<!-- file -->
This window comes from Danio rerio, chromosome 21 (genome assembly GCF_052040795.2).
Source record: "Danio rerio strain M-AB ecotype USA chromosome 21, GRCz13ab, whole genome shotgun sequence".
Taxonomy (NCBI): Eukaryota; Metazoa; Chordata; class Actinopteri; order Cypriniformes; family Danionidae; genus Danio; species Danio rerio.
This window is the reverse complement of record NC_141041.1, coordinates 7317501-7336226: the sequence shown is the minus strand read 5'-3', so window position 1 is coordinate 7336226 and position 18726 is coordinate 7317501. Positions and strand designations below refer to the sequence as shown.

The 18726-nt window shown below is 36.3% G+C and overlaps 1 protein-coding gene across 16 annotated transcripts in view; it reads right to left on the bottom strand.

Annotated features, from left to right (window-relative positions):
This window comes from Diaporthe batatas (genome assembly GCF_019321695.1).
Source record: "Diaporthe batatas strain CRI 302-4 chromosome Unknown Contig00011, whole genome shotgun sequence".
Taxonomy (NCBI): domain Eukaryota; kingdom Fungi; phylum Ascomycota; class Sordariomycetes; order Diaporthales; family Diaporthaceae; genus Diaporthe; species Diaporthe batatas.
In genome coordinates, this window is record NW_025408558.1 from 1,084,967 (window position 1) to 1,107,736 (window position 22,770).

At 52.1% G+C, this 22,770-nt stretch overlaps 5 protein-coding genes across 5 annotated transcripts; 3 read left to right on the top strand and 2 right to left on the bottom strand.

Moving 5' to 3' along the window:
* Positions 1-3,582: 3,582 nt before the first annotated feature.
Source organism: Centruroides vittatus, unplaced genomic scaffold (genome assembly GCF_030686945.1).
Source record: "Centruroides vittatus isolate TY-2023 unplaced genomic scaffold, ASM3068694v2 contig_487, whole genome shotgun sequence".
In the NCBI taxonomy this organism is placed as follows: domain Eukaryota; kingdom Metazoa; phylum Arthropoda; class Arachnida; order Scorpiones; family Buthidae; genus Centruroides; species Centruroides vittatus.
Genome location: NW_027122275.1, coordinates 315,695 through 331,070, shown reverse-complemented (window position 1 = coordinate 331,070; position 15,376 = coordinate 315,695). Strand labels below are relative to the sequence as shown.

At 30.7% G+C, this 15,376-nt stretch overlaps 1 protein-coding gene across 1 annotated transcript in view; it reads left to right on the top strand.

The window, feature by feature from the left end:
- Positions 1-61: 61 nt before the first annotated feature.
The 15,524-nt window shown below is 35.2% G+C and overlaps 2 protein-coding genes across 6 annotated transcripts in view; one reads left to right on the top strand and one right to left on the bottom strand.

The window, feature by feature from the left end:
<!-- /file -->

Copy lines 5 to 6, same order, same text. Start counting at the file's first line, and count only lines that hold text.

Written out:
The 18726-nt window shown below is 36.3% G+C and overlaps 1 protein-coding gene across 16 annotated transcripts in view; it reads right to left on the bottom strand.

Annotated features, from left to right (window-relative positions):